Both Sotelo and Parra contend that the district court erred in finding that their convictions on Count IV each represented a "second or subsequent conviction" for using or carrying a firearm during and in relation to a drug trafficking crime in violation of 18 U.S.C. 924(c)(1), thus requiring imposition of a consecutive sentence of twenty years imprisonment. The defendants rely on our en banc decision in United States v. Abreu, 962 F.2d 1447 (10th Cir.1992), cert. granted and judgment vacated, --- U.S. ----, 113 S.Ct. 2405, 124 L.Ed.2d 630 (1993). That decision, however, has been overruled by the Supreme Court's recent decision in Deal v. United States, --- U.S. ----, 113 S.Ct. 1993, 124 L.Ed.2d 44 (1993), in which the Court held that second and subsequent convictions in a single proceeding count as "second or subsequent convictions" for purposes of Sec. 924(c)(1)'s sentencing enhancement clause. Id. at ---- - ----, 113 S.Ct. at 1996-97. We therefore affirm the sentences imposed on the defendants for their convictions on Count IV.



In sum, we reject all of the defendants' contentions except for Sotelo's double jeopardy argument. We therefore REMAND to the district court with an order to VACATE Sotelo's conviction and sentence on Count V. In all other respects, we AFFIRM.


Although these appeals are not consolidated, we address the defendants' common arguments in a single opinion


The defendants do not contest that the government met the other three Aquino requirements


The detective in charge of the operation testified on direct examination as follows:

Q: Now, what was the plan that you had devised regarding [the CI]?

A: [The CI] was to go to the motel room and was going to see if the cocaine was actually there, and, if in fact[ ] the cocaine was there, he was going to tell these people that he had to go get the money. It was right around the corner; that he would be right back, and when he left the room he was going to give us a signal indicating that the stuff was there.

Q: What was the signal?

A: The signal was the removing of his baseball cap.

Q: And after the signal, what was the plan?

A: The plan at that time was to secure the room.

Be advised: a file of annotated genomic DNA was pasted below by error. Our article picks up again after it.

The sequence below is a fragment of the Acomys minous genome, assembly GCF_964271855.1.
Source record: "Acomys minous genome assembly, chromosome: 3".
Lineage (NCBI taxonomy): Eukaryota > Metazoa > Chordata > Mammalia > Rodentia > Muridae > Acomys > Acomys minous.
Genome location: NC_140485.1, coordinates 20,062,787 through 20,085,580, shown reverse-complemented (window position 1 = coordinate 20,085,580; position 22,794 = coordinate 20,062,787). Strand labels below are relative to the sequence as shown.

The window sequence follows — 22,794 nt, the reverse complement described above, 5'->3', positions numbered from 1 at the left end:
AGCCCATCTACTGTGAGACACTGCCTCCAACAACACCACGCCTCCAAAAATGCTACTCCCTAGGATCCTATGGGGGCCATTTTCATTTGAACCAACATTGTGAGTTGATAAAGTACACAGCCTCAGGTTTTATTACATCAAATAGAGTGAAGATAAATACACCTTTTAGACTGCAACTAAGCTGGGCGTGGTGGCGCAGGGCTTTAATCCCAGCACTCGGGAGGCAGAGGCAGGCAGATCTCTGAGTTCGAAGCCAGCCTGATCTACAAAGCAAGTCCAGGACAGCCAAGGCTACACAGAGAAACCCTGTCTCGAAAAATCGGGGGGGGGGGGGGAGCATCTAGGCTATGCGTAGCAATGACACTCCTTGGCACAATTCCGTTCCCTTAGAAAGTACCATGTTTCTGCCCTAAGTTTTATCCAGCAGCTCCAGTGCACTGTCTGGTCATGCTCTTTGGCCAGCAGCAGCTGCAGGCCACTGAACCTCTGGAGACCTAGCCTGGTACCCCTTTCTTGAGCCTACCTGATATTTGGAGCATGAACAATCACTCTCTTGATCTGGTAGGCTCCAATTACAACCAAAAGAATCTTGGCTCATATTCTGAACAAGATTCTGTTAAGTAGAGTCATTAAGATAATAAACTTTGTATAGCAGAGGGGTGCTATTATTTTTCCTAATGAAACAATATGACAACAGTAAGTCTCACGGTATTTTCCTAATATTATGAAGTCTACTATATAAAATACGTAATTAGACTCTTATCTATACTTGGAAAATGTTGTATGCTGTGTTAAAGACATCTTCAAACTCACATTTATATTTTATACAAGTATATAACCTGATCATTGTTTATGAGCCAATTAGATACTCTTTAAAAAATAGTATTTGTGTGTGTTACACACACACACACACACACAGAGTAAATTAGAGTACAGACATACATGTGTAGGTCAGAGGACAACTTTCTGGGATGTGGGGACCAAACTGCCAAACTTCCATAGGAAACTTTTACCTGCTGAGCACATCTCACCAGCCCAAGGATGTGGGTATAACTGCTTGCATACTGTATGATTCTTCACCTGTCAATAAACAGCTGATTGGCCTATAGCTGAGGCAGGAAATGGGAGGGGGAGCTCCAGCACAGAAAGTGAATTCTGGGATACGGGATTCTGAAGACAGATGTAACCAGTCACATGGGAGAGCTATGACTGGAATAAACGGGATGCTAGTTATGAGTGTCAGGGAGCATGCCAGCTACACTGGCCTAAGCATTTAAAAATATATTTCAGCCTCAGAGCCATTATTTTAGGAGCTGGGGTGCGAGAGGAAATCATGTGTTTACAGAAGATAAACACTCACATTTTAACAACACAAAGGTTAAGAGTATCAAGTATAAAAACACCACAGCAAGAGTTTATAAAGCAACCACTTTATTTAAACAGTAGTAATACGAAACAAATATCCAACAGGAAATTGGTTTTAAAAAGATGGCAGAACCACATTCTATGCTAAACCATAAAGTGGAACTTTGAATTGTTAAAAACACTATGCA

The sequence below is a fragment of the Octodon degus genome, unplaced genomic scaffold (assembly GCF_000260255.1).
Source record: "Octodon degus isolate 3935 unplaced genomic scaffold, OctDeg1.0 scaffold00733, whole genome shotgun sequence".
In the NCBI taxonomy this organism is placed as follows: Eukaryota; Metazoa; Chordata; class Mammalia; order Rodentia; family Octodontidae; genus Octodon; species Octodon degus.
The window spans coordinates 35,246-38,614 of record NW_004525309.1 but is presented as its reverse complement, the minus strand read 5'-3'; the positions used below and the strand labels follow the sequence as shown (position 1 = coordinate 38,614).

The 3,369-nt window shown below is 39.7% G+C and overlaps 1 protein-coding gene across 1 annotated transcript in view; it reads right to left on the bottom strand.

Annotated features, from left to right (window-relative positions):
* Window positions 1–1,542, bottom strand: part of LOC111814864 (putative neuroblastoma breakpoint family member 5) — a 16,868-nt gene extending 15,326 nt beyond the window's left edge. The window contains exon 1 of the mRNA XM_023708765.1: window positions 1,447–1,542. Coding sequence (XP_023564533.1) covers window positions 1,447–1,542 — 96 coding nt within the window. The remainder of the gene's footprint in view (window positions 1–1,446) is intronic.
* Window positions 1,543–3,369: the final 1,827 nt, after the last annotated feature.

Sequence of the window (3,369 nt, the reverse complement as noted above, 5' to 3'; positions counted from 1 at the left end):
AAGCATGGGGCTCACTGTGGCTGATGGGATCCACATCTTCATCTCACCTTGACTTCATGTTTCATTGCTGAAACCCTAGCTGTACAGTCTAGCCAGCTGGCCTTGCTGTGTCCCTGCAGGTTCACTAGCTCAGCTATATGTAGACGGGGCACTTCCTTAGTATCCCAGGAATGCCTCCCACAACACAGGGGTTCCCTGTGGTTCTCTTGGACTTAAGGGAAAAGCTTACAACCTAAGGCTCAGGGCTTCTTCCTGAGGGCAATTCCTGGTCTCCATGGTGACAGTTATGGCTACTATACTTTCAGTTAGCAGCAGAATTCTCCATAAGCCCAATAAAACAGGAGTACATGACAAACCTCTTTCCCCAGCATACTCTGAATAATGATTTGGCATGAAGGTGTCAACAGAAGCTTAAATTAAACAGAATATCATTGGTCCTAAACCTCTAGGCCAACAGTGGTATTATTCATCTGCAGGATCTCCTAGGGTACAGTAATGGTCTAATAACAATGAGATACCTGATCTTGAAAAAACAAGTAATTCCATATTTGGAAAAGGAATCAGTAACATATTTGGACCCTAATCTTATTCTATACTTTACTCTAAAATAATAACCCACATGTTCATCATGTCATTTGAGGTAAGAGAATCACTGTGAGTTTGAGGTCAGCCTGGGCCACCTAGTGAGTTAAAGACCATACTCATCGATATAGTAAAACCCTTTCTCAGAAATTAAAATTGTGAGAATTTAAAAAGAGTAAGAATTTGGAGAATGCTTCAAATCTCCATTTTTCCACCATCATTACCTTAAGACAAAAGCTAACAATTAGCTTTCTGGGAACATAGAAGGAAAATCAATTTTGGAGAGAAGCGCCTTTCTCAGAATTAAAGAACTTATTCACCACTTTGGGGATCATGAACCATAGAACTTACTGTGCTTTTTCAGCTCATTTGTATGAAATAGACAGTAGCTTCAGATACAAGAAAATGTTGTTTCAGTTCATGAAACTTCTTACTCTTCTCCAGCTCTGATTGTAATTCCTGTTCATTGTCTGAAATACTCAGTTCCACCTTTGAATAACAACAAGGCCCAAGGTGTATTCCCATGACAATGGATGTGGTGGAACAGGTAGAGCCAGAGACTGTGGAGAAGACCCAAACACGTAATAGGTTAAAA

In contrast, a " 'protective sweep' is a quick and limited search of a premises, incident to an arrest and conducted to protect the safety of police officers or others. It is narrowly confined to a cursory visual inspection of those places in which a person might be hiding." Maryland v. Buie, 494 U.S. 325, 327, 110 S.Ct. 1093, 1094, 108 L.Ed.2d 276 (1990) (emphasis added); see also id. at 336, 110 S.Ct. at 1099 (distinguishing the "search incident to arrest" established in Chimel from a protective sweep). Because the government cannot plausibly argue that the detectives believed that dangerous accomplices might have been hiding under the bed pillows, we do not rely on the protective sweep doctrine


Our decision in United States v. Bonitz, 826 F.2d 954 (10th Cir.1987), does not compel a different conclusion because the facts of that case are distinguishable. In Bonitz, the defendant was seated with his hands cuffed behind his back when at least four officers began a two-and-one-half hour systematic search of his bedroom. Id. at 955. We reversed the denial of Bonitz's motion to suppress a Colt AR-15 rifle located in a closed, hard plastic case underneath a workbench a few feet from where Bonitz was seated. Id. at 955-56. There was no evidence that Bonitz showed any inclination to retrieve the weapon. Moreover, doing so would have entailed substantially more effort than sweeping away a bed pillow


At trial, Mr. Sotelo objected to the admission of further evidence that Sotelo used an alias on the ground that it would be cumulative. The court sustained the objection on that ground


Although the court did not expressly conclude that the statements were made in furtherance of the conspiracy, we find that the evidence amply supports that implicit conclusion


Sotelo raises as a separate ground for appeal the improper denial of his "motion for dismissal of all counts and directed verdict on Counts I and II." We note that this does not state an independent ground for appeal. Rule 29 provides a motion for judgment of acquittal as the substitute for the former motions for a directed verdict and for dismissal. See Fed.R.Crim.P. 29(a); see also Charles A. Wright, Federal Practice and Procedure Sec. 461 (1982). A Rule 29 motion is the mechanism by which the defendant asks the trial court to review the sufficiency of the evidence. Thus, the presence of a Rule 29 motion merely preserves the sufficiency issue for our review. See, e.g., United States v. Lopez, 576 F.2d 840, 842 (10th Cir.1978). It does not provide any independent ground for appeal